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Enhancing Organizational Performance

Archive for the ‘Organizational Performance’ Category

Lies, Lying and those who Listen

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With the abundance of lies coming out of Washington and the seemingly nonchalance reaction by much of the electorate, it is good to revisit how people get acclimatized to the act of lying.

Jeffrey Saltzman's Blog

Something smells. Did you ever walk into a room with a fairly strong smell, but then after a while you fail to notice the odor? Your sense of smell comes from a combination of your nose and brain working in unison. The receptors in your nose fire, which ones fire depends on the specific smell, and sends signals, which are interpreted by your brain. A human can become acclimated to a constant smell after it has been detected by the nose, and analyzed by the brain, a process called sensory adaptation.

A recent study by Neil Garrett and Tali Sharot at the University College of London shows that small lies can become big lies in a somewhat similar fashion. In a nutshell, people were induced to lie (in a self-motivated scenario – meaning they did not have to lie) and as they lied they underwent a functional MRI, which monitored…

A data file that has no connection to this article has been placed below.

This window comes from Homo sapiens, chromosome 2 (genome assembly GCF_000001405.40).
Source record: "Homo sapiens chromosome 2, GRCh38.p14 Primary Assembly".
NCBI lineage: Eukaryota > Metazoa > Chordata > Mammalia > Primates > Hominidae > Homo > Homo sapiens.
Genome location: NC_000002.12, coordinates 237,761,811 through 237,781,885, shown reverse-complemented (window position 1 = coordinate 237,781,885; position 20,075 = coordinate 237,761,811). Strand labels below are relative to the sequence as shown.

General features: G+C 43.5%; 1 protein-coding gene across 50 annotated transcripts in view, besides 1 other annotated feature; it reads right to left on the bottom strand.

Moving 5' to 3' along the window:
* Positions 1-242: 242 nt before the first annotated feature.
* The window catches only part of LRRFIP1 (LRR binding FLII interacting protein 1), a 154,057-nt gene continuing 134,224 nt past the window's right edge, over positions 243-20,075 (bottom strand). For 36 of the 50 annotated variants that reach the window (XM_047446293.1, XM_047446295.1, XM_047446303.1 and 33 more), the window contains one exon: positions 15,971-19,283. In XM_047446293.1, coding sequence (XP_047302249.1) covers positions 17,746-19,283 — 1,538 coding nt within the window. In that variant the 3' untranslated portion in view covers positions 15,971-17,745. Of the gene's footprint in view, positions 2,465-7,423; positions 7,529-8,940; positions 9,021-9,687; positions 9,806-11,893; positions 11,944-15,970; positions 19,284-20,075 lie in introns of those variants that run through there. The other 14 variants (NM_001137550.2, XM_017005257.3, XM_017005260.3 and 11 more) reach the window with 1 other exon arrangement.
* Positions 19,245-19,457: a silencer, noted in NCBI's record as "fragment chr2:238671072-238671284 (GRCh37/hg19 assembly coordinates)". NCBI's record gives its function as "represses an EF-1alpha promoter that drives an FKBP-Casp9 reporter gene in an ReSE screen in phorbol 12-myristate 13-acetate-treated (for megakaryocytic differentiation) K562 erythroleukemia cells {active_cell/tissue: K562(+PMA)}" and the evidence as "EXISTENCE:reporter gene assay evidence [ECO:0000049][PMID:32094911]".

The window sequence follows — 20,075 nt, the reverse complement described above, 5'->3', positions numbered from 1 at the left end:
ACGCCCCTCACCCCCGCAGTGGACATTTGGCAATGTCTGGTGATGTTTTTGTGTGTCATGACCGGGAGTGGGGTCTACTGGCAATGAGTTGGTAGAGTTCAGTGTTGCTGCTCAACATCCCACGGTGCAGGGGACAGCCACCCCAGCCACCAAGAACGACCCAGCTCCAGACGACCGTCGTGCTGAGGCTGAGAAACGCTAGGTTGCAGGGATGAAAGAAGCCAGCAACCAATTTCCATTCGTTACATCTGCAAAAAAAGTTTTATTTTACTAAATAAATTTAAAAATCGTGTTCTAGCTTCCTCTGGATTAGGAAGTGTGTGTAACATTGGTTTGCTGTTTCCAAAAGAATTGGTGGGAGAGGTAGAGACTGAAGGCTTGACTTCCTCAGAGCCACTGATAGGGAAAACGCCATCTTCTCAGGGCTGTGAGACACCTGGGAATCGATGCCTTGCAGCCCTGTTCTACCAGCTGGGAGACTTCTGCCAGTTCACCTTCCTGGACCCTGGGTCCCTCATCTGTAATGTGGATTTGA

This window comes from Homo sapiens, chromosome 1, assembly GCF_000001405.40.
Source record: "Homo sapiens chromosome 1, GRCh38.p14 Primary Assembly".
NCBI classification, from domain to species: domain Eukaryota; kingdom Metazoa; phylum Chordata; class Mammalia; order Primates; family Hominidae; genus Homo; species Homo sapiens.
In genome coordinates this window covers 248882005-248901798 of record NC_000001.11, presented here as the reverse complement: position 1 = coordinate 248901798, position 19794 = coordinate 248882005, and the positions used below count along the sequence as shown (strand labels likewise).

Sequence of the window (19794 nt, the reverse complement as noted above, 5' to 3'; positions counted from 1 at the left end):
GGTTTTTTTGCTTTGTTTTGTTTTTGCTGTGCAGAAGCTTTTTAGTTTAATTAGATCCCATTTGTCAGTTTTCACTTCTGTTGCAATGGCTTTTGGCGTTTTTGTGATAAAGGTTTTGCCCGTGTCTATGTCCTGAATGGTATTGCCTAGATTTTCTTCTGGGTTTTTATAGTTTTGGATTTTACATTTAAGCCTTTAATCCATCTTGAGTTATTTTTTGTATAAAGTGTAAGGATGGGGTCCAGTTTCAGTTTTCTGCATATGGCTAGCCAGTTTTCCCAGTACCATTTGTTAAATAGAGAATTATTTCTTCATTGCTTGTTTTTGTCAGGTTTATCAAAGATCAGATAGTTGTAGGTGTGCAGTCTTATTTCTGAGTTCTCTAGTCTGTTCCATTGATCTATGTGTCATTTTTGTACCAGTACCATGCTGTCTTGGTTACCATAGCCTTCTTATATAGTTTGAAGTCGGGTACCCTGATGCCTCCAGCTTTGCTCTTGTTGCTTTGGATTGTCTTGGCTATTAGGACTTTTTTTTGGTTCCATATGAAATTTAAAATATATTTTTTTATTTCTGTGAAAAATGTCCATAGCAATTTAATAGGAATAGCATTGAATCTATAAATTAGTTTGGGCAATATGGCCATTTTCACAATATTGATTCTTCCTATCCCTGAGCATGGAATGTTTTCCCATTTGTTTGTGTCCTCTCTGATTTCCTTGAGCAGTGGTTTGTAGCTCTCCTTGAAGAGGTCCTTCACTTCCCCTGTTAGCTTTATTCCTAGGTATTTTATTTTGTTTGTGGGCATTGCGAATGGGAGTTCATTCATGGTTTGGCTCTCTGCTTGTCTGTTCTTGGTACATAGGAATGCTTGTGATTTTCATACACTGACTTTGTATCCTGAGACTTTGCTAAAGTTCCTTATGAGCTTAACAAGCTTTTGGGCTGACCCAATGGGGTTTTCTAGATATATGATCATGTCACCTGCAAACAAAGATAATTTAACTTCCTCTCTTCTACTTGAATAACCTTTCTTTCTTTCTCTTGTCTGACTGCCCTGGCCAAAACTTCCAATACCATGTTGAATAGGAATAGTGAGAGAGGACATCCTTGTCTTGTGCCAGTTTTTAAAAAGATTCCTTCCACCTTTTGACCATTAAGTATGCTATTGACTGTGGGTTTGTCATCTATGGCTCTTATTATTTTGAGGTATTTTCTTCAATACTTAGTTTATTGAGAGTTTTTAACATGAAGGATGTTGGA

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Written by Jeffrey M. Saltzman

December 19, 2017 at 7:22 am

Behavior Attitude or Attitude Behavior

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If you wonder how good people can shift their attitudes to those that would previously be anathema to them, he is one possibility. But of course the reverse is true as well. If can can positively change behaviors, attitudes often follow.

Jeffrey Saltzman's Blog